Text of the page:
|In the picture above, taken Sunday morning, you can see in the broken ice going out from the bridge, a wide track and a narrow one inside it. On Friday, the cutter Biscayne Bay led the Mesabi Miner out of Duluth. Being second, the Mesabi Miner’s track covered over the cutter’s narrower track. The Mesabi Miner went to Marquette, but the cutter came back to port, creating the track pattern you see above. Last night, the Biscayne Bay was scheduled to depart for Thunder Bay. They broke open the track so I would guess there was a somewhat wider track inside the Mesabi Miner’s broader track laid down on Friday. The Miner returns this morning around 8 am. Presumably before that, you could see the Biscayne Bay Sunday night track created inside the Miner track from Friday. After the Miner comes in, we should only see its very wide track with the cutter track now covered over by the Miner’s wide body. There are no narrow tracks scheduled to interfere before it departs with another cargo of coal later today, this time for Taconite Harbor. Soon, we will be able to see the boats instead of track them. Photo taken on March 18, 2007.|
|*submitted to the Duluth News Tribune for publication on 03-19-2007|
|There are many signs of spring. You know it is getting close to spring when your local icebreaker (this year, the Biscayne Bay) is docked at the DECC for a couple days of R&R over the St. Patrick’s Day holiday weekend. The picture above was taken from the Coast Guard cutter as it returned to the port after leading the Mesabi Miner out to the lake on Friday morning. A couple hours earlier, the Biscayne Bay had opened up a track all the way to open water (about 5 miles out on Friday) for the Miner to follow. Upon returning, the track was much wider, in fact about as wide as a thousand footer. Late Sunday night, the Miner will be returning to the port. Killing two birds with one stone, the Biscayne Bay will depart the port earlier in the evening on Sunday, breaking open the track again for the Miner and this time continuing on to its next stop in Thunder Bay. Photo taken on March 16, 2007.|
|*submitted to the Duluth News Tribune for publication on 03-18-2007|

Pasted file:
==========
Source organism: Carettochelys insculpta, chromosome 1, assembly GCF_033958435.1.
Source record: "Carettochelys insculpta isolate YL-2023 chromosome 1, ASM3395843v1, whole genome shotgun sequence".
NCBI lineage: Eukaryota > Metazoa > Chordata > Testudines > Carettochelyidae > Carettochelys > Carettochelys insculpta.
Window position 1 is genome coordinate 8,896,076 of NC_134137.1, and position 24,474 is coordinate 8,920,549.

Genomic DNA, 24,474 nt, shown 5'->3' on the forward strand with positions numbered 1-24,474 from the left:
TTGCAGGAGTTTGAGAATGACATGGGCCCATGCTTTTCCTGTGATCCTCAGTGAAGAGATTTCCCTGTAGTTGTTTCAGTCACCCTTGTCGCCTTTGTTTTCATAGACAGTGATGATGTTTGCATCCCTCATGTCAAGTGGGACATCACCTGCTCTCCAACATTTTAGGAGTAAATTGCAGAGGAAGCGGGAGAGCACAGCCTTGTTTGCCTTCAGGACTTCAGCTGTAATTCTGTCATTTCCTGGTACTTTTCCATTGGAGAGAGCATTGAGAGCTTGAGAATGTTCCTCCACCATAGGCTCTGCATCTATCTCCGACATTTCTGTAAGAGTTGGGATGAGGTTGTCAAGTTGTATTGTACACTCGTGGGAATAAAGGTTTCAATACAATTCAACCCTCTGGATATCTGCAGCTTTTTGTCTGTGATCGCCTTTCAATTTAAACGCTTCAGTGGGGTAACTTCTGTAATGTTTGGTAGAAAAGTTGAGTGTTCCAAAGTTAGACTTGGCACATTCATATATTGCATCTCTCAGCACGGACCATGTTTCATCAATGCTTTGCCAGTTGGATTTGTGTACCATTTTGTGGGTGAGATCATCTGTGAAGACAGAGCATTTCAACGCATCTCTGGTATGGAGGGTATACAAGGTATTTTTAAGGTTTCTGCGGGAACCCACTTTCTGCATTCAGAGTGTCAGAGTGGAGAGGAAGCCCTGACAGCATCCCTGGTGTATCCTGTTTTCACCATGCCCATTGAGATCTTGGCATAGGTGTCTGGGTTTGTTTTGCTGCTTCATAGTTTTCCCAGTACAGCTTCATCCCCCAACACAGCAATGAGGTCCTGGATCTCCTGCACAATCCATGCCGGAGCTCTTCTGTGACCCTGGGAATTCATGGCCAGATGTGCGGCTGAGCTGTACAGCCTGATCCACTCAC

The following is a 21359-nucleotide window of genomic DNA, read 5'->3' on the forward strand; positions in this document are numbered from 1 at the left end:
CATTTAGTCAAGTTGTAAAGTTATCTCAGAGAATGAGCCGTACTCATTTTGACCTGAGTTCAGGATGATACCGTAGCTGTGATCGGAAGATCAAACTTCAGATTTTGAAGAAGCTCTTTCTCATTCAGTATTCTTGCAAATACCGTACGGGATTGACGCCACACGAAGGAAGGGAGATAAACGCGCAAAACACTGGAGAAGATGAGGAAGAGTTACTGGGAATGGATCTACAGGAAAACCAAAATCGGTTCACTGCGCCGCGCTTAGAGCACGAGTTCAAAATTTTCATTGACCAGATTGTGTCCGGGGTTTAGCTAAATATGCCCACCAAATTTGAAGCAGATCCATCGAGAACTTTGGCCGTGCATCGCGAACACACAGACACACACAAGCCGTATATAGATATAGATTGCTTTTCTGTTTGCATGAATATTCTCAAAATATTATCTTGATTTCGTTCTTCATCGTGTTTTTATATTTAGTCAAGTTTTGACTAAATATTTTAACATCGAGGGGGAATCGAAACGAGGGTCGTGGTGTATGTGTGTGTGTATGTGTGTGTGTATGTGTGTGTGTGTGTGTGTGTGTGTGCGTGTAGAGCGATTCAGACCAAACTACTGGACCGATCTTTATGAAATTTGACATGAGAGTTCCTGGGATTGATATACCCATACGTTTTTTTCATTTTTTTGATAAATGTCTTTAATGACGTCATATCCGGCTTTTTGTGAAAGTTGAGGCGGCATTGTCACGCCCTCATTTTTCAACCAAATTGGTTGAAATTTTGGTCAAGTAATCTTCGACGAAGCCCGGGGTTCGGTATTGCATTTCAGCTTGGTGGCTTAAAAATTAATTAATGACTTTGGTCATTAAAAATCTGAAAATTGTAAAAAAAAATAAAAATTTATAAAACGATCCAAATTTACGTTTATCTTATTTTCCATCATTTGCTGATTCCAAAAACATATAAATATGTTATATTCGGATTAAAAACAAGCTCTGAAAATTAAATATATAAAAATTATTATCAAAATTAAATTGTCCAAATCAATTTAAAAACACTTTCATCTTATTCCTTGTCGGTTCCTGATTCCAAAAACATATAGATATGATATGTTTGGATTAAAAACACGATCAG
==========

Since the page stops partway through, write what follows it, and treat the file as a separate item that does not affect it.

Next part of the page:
|The US Coast Guard icebreaker Biscayne Bay was out Friday morning breaking ice in preparation for the departure of the Mesabi Miner, the first cargo boat to go under the bridge this season. After several tracks in the inner harbor, the cutter went under the Lift Bridge at 8:57 this morning(above) and out to cut a path through the ice to the water about 5 miles beyond the bridge. The Miner cleared the ship canal around 9:15 am (under the same lift) and followed the track laid down by the Biscayne Bay out to the water and then on to Marquette where it will discharge about 58,000 tons of coal before returning here to take on another cargo of coal. Photo taken on March 16, 2007.|
|*submitted to the Duluth News Tribune for publication on 03-17-2007|
|The Stewart J. Cort made 446 trips to the Twin Ports since 1996. In 432 of those trips, it entered the port using the Superior entry, in most cases to load taconite at the Burlington Northern Dock, just around the corner from the Superior entry. Yesterday afternoon, it appeared on the horizon headed for Duluth and went under the Lift Bridge around 2 pm. It was launched in 1972 at Erie, Pennsylvania. The bow and stern were built in Mississippi and welded together. This ‘vessel’ then sailed to Erie where the two pieces were split apart, a midbody was inserted between them and the parts were then welded together, creating the first 1,000-footer on the Great Lakes. The reason for the Duluth entry yesterday: a fuel stop at the Duluth Marine Terminal of Murphy Oil.|
|*submitted to the Duluth News Tribune for publication on 03-28-2006|
|The last of 1,089 cargo carrying boats in the 2004-5 shipping season, the James R. Barker, left the port on Monday morning with a load of coal for Presque Isle, Michigan. It returned Friday night for winter layup. Yesterday, the John G. Munson came in for winter layup. No more traffic is expected this season. Late yesterday afternoon, the Canadian ice breaker Samuel Risley departed Duluth after helping the last two boats get to their dock. Of the 1,089 vessels, 250 were Canadian flagged, 111 were foreign flagged and 728 flew a US flag. We still have the Aerial Lift Bridge, 100 years old this year.|